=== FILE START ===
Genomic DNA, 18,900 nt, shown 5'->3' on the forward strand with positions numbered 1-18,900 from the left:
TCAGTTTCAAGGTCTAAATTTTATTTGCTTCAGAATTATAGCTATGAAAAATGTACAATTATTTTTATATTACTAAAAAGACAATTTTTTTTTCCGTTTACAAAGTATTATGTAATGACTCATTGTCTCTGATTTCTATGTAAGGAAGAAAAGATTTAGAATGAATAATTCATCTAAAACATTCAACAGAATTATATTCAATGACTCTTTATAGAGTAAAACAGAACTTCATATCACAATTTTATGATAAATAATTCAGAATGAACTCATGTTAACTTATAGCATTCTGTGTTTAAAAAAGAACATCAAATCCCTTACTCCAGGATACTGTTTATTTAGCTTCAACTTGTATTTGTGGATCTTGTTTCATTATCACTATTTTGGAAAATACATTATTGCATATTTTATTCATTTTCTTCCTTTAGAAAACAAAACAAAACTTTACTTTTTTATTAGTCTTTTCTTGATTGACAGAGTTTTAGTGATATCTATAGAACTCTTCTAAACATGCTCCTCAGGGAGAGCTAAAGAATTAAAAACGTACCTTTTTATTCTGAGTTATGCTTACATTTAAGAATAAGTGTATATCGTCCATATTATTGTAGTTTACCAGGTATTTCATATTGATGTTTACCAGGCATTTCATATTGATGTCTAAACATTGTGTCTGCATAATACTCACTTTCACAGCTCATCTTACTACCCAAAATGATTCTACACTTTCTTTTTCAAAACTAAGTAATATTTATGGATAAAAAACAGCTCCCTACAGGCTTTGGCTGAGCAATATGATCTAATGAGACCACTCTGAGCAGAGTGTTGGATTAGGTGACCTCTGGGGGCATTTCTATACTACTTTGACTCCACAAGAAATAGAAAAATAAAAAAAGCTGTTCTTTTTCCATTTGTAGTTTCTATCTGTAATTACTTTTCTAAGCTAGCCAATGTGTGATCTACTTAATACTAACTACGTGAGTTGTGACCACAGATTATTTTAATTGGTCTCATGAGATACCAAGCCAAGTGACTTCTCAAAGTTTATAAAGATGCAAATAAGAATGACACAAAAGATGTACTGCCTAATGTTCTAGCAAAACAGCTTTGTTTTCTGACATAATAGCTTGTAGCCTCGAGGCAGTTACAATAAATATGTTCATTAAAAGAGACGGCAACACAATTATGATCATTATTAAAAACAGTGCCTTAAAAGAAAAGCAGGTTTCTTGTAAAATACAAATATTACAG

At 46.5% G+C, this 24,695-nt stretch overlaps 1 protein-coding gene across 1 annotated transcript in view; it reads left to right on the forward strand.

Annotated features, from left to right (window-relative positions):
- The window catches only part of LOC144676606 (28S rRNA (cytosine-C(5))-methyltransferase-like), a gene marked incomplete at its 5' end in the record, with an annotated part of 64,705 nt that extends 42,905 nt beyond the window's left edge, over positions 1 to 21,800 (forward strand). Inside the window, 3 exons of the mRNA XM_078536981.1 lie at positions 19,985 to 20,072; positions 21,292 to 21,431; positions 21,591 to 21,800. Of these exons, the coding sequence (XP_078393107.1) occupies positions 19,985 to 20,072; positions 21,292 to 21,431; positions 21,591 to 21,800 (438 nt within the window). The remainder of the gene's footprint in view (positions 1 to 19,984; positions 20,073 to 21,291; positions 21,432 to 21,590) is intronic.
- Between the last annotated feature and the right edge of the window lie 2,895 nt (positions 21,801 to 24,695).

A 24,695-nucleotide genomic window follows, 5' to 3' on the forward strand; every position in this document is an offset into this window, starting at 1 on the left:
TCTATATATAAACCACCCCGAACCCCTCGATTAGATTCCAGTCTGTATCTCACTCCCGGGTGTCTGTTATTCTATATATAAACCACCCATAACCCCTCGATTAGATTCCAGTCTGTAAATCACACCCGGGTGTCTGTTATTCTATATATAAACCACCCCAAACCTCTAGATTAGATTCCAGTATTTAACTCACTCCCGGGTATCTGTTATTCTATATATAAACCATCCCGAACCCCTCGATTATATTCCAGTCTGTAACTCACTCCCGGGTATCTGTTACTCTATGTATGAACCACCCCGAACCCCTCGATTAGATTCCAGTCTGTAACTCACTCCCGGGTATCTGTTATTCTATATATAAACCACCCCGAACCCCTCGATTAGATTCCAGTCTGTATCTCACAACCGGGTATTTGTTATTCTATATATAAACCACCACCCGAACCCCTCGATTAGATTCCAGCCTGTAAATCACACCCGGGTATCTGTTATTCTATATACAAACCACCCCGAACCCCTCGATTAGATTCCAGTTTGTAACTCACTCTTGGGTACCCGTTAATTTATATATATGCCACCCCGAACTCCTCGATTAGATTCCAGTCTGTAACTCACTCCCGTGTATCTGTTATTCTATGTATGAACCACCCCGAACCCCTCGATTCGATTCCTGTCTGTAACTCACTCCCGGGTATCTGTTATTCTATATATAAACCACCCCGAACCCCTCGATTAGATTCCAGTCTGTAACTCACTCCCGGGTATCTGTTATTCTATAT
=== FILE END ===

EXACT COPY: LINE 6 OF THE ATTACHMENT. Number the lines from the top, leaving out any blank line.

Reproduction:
- Between the last annotated feature and the right edge of the window lie 2,895 nt (positions 21,801 to 24,695).